Populism considers political action to be a zero-sum game between the ‘elites’ and the ‘people’. It is the recovery of conflict as the central concept of politics and, in this sense, the populist discourse owes much to the thesis of Schmitt (1982) on the friend–enemy relationship as the essential political relationship. Hence democracy, understood as mediation, as a process of deliberation and integration, and as a form of peaceful organisation of dissension, is radically rejected by the populism of Podemos. This rejection is not just a theoretical element. In the case of Podemos, it is the line of action that identifies it as a party.
Podemos, populism and the radical left
Unlike Syriza in Greece, Podemos follows up left-wing radicalism in economic and social matters with a political proposal for the constitutional break-up of Spain. It is worth noting that Syriza has not proposed amendments to the Greek constitution, the electoral system or the basic territorial organisation of the Greek state. On the contrary, Tsipras’s left-wing radicals have left the roles of the Orthodox Church and the armed forces unchanged, when it could be expected that part of its radicalism would be directed against these two institutions, which seem far removed from what is understood by ‘progressivism’. In Spain, in contrast, Podemos has made a point of rejecting the 1978 constitution and the national reconciliation agreements that allowed the peaceful transition to democracy. Its stated goal is to end the democratic regime implemented by Spain in 1978. This is based on the bizarre argument that the constitution—approved by a consensus of the vast majority of political forces, from the Communist Party to the Catalan nationalists, and with the endorsement of an overwhelming majority of the electorate—was the result of a reform and not a rupture, and that, consequently, Spanish democracy is a disguised continuation of Franco’s dictatorship. The idea is delusional but nevertheless occupies a central place in the narrative of Podemos. To reinforce its argument against the Spanish constitutional system, Podemos has allied itself with nationalist forces in Catalonia, the Basque Country, Navarre and Valencia which openly raise the matter of the independence of these territories or the claim to exercise an alleged right to unilateral secession.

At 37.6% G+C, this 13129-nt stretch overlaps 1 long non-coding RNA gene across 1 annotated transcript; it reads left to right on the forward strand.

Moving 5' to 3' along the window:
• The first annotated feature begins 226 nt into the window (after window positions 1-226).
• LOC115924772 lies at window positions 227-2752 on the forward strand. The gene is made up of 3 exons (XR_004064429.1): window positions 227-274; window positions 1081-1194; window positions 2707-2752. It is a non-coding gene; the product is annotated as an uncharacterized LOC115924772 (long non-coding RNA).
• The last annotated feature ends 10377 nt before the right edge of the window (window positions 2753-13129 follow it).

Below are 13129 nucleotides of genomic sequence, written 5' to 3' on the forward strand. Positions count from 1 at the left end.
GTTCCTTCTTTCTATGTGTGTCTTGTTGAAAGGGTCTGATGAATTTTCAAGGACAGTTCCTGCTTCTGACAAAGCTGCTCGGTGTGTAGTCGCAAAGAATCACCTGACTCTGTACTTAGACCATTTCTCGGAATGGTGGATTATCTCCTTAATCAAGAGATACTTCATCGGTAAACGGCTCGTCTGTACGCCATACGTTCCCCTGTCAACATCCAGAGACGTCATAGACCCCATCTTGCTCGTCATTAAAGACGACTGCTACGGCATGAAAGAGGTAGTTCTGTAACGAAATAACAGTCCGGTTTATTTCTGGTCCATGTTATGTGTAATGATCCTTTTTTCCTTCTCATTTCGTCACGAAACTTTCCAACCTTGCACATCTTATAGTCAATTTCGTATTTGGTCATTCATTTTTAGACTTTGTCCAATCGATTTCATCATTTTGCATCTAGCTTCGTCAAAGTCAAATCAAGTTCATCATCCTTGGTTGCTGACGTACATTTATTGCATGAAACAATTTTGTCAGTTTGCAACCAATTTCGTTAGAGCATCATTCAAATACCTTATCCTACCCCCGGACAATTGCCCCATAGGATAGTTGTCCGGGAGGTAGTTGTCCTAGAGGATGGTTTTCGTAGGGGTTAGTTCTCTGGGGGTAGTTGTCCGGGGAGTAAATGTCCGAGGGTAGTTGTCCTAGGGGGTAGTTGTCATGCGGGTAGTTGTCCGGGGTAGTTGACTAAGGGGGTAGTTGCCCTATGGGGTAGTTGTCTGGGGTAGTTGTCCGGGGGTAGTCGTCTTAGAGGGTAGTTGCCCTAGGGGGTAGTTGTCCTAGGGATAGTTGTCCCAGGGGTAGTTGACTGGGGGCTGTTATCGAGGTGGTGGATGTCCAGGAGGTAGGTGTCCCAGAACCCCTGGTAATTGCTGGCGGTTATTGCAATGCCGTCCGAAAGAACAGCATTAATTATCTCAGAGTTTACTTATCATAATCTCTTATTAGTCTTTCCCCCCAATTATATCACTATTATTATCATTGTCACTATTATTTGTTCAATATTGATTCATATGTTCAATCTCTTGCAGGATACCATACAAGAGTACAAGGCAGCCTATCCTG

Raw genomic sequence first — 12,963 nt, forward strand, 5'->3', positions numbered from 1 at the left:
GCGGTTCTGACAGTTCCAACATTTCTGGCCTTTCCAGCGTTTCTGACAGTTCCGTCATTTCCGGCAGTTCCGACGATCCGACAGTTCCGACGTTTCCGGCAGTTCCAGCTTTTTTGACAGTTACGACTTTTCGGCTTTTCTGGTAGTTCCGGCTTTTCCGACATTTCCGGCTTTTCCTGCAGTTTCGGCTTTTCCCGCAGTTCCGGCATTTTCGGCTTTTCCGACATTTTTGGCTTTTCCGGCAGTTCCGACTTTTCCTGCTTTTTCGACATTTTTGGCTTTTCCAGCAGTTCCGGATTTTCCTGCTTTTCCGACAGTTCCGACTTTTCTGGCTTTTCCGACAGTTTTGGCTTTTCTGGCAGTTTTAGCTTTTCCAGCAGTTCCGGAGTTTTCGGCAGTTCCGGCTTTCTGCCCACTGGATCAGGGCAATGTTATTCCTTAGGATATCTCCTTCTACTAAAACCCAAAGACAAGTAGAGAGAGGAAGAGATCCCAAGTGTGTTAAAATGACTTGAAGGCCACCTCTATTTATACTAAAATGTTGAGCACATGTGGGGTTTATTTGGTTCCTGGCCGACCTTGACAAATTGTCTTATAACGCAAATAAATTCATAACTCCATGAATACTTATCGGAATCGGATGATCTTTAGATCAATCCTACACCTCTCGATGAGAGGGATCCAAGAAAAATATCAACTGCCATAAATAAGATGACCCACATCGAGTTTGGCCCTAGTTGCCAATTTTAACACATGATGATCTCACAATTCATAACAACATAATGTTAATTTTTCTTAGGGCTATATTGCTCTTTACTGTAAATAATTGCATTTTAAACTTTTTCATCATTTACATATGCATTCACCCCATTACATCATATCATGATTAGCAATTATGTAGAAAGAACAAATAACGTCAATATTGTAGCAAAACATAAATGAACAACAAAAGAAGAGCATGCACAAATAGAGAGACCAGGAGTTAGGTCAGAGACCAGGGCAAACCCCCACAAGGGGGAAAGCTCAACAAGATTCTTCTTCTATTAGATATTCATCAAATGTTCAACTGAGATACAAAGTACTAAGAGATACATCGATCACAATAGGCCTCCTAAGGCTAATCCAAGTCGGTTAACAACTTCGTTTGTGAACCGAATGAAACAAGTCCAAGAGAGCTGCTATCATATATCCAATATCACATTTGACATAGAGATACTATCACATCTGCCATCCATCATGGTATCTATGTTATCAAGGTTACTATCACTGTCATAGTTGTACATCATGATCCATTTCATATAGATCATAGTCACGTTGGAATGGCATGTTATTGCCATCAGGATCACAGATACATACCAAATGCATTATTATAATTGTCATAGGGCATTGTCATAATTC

Podemos, therefore, is anti-system on both counts, and with this political acquis it has grown on the national political scene from a modest—but significant—result in the June 2014 European Parliament elections, in which it achieved 1,245,948 votes or 7.97 % of the vote. A year later, the results of the regional and local elections of 24 May 2015 granted considerable institutional power to Podemos. Indeed, after these elections, the PSOE decided that wherever a majority could be reached to govern city and town halls by adding its votes to those of the populists, it would reach agreements with Podemos to prevent the PP from ruling.